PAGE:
2019 Asia Interfaith Youth Peace Camp
2019 Asia Interfaith Youth Peace Camp
26-30 November 2019 | Manila, Philippines
The 10th World Assembly of Religions for Peace centered on the theme “Caring for our Common Future: Advancing Shared Well-being” when it was held in Lindau, Germany last 20-23 August 2019. Prior to the World Assembly, about 100 youth delegates convened for the You Pre-Assembly last 19 August 2019. The Pre-Assembly gave the youth leaders an opportunity to discuss the various issues and challenges that the youth faces and experiences. From this discussion, the youth leaders were able to recommend various actions that can be done to address these problems.
Recognizing that it is the future of the youth that is at-stake, the Asia & the Pacific Interfaith Youth Network has agreed to bring the conversations of the 10th World Assembly to the youth leaders of the Region. As the World Assembly also sets forth the direction that the Religions for Peace network will take, the 2019 Asia Regional Youth Peace Camp has been designed to bring down to the regional youth network the discussions which will help prepare the RfP APIYN for common actions to protect and care for our common future. Echoing also the vision of the new RfP Secretary General, Prof. Azza Karam, this year’s camp will focus on freedom of religion and belief, conflict transformation, just and harmonious societies, sustainable and integral development, and protecting the Earth.
Fostering our Shared Well-being:
Empowering Asia-Pacific Youth towards Common Actions
THE THEME OF THE CAMP
Fostering Shared Well-being: Empowering Asia-Pacific Youth Towards Common Actions
The theme of the 2019 Asia Interfaith Youth Peace Camp takes off from the theme of the Religions for Peace 10th World Assembly – “Caring for our Common Future: Advancing Shared Well-being” – and moves forward by highlight the important role that the youth play in fostering our shared well-being. Fostering means “to nurture, to encourage or to promote the development”. In this year’s youth camp, focus is on how the youth can nurture, encourage or promote the development of our shared well-being through common actions.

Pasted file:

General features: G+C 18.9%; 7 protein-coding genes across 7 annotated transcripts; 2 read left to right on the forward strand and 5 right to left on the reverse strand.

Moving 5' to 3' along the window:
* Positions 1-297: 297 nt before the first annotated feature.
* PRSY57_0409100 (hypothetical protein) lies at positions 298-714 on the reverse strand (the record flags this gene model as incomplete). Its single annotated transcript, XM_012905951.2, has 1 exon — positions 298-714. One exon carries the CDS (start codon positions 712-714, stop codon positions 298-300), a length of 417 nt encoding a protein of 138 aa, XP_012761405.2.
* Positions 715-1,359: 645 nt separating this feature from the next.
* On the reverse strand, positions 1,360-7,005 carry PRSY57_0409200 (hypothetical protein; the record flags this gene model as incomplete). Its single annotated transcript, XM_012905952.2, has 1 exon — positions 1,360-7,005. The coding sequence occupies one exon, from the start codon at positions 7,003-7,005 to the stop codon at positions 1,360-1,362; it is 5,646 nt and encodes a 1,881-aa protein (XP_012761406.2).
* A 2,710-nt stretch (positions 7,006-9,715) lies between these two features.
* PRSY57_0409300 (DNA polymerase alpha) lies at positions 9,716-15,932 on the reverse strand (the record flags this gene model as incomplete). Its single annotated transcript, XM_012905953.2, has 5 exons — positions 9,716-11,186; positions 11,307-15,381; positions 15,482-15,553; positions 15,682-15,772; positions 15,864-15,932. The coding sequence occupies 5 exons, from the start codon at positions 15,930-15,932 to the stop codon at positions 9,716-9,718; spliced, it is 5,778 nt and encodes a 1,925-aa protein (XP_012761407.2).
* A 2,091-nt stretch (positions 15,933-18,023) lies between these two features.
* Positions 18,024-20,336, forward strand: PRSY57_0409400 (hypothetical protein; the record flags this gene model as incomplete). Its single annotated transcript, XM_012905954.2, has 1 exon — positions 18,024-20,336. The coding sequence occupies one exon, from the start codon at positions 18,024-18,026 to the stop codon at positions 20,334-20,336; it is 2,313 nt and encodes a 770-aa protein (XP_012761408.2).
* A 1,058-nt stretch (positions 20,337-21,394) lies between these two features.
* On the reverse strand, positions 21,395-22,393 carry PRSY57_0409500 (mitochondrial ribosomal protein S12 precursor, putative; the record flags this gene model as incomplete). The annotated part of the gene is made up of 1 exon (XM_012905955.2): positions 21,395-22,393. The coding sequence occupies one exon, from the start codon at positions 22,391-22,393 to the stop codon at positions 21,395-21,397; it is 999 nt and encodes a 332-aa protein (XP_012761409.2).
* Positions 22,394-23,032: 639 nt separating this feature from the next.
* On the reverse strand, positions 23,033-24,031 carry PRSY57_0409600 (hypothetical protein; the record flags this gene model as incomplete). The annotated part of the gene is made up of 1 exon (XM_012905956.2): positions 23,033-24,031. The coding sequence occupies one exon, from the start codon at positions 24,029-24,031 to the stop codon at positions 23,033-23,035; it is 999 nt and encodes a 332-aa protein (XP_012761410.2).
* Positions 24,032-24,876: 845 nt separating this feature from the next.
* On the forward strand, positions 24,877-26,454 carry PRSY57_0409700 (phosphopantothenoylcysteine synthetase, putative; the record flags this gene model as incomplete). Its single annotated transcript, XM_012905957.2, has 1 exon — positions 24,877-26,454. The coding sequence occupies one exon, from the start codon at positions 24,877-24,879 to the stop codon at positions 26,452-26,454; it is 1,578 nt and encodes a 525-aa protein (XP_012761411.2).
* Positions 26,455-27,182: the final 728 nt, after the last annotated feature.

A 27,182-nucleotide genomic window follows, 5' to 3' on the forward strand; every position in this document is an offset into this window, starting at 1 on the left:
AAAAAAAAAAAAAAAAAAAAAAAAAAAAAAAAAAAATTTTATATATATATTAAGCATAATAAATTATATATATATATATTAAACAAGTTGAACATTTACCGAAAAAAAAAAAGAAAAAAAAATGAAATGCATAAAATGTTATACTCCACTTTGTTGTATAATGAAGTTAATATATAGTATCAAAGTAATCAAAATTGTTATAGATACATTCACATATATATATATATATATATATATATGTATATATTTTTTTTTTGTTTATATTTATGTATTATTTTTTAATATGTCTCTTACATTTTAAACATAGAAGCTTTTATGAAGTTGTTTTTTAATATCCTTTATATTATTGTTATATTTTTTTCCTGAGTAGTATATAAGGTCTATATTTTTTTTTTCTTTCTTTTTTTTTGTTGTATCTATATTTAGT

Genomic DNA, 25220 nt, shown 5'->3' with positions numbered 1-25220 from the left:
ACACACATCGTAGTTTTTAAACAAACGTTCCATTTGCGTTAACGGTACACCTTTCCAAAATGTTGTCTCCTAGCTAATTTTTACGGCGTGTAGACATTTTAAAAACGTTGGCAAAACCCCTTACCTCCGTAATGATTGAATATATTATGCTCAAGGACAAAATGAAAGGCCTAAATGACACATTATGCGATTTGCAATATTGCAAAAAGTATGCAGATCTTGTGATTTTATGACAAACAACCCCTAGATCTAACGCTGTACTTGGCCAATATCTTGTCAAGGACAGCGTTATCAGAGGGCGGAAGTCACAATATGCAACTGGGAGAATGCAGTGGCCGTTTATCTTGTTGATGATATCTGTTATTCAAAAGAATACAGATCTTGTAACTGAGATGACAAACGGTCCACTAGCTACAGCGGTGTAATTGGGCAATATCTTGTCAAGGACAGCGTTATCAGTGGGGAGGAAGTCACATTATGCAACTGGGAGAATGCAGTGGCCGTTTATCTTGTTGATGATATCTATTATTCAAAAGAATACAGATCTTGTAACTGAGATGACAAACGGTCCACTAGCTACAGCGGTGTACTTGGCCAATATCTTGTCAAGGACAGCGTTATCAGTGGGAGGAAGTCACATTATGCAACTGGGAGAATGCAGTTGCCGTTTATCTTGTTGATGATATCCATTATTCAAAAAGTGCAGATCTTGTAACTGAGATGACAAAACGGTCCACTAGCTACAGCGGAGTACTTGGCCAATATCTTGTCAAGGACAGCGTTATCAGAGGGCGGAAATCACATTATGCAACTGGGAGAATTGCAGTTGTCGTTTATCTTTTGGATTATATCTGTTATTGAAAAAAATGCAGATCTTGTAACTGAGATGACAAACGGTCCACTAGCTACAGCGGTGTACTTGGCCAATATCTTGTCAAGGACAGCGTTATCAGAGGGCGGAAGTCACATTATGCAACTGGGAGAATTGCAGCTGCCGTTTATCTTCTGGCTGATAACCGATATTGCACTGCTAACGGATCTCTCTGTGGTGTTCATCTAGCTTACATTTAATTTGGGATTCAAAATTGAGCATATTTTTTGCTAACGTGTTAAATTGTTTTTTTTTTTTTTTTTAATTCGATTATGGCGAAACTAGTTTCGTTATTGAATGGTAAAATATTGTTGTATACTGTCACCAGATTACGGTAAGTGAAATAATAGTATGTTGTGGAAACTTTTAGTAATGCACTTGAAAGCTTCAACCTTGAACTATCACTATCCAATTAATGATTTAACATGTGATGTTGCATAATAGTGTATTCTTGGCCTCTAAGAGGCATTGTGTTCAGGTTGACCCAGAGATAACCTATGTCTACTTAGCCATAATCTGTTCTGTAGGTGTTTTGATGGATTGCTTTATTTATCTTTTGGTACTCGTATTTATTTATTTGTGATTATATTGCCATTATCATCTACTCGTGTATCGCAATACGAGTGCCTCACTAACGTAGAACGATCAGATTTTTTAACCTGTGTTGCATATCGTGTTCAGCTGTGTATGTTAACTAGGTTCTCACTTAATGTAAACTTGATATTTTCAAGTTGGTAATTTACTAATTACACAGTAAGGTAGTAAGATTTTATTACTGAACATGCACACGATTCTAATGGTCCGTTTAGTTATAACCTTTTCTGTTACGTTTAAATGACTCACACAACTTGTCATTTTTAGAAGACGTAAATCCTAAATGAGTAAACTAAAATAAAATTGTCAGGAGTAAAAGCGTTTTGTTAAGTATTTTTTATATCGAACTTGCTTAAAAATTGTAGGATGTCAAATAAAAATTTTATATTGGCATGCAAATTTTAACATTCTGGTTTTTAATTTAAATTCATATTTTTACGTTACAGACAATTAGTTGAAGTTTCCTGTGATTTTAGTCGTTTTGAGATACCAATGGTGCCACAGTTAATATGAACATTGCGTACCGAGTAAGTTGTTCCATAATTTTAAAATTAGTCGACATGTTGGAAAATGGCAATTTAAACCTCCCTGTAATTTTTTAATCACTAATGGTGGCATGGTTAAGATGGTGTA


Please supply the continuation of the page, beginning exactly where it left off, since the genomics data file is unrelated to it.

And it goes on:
Taking the words from the Declaration of the 10th World Assembly of Religions for Peace: “Our heart’s inner-most experiences of the sacred and our outer-most social lives cry out to be connected in a state of positive peace that Religions for Peace calls, “Shared Well-Being.” Our different experiences of the sacred make clear that we are, at root, relational: radically related to the sacred and to all that is caused or embraced by the sacred. As fundamentally relational, our well-being is intrinsically shared. Helping the other, we are helped; injuring the other, we wound ourselves. We fully acknowledge the invaluable roles of women and youth among us and will continually mainstream their irreplaceable contributions. Our different traditions make clear that the sacred establishes us as both responsible for and dependent upon each other and the earth that sustains us. Shared Well-Being calls us to commit to all the ways the modern order supports our human dignity… Shared Well-Being also calls for a robust notion of the “common good” that can serve all of us in our efforts to virtuously unfold our rights-protected human dignity. The supreme good for us is the sacred, even as we understand it differently.”
Academic Fellow, Young Southeast Asian Leaders Initiative
Dr Raymond John NAGUIT
National Chairperson, Youth for Mental Health Coalition
Director of Ruchani Track, Solidarity of Nations
Program Officer for Network Development and Coordination, Religions for Peace International
About the Philippines
The Philippines is an archipelago of 7,641 islands located in the western Pacific Ocean, with an area of approximately 300,000 sq. km. and a population of more than 100 million people.
The country was named after King Philip II of Spain when it was discovered by Ferdinand Magellan in 1572, which also started the more than 300 years of Spanish occupation. The Philippines declared independence from Spain on July 12, 1898. It was colonized by the United States of America after the Treaty of Paris was signed, where Spain seceded the islands to the United States for a compensation of 20 million US dollars.
During the Second World War, Japanese forces took control of the archipelago until it was liberated by American and Allied Forces in 1945. On July 4, 1946, the Commonwealth of the Philippines gained formal independence from the United States leading to the establishment of the Philippine Republic.
A country surrounded by water, the Philippines is one of the nations that face the greatest threat caused by Climate Change and the rising global temperatures. In the recent years, the country has witnessed the worst weather patterns from extreme heat brought by El Nino, to severe rainfalls caused by super typhoons.
Despite these many calamities that have affected the Filipino, the people have always been able to go back to their normal lives and overcome all struggles. As they say, the resilience of the Filipino Spirit is strong. The values and cultural traditions that Filipinos have help in the development of that resilience. A nation that survived many struggles and tragedies, the Filipino People are a people who are united and always bound by our interpersonal relationships. Our central value of Kapwa (Fellow-being) represents the union of the self and others which defines our social interactions. A nation and a people who are family-oriented, our love for our families lead to a strong social support system in times of crisis. And a nation whose faith is stronger than any of the struggles it faced, have always believed in the power of prayer and faith in God to overcome these difficulties.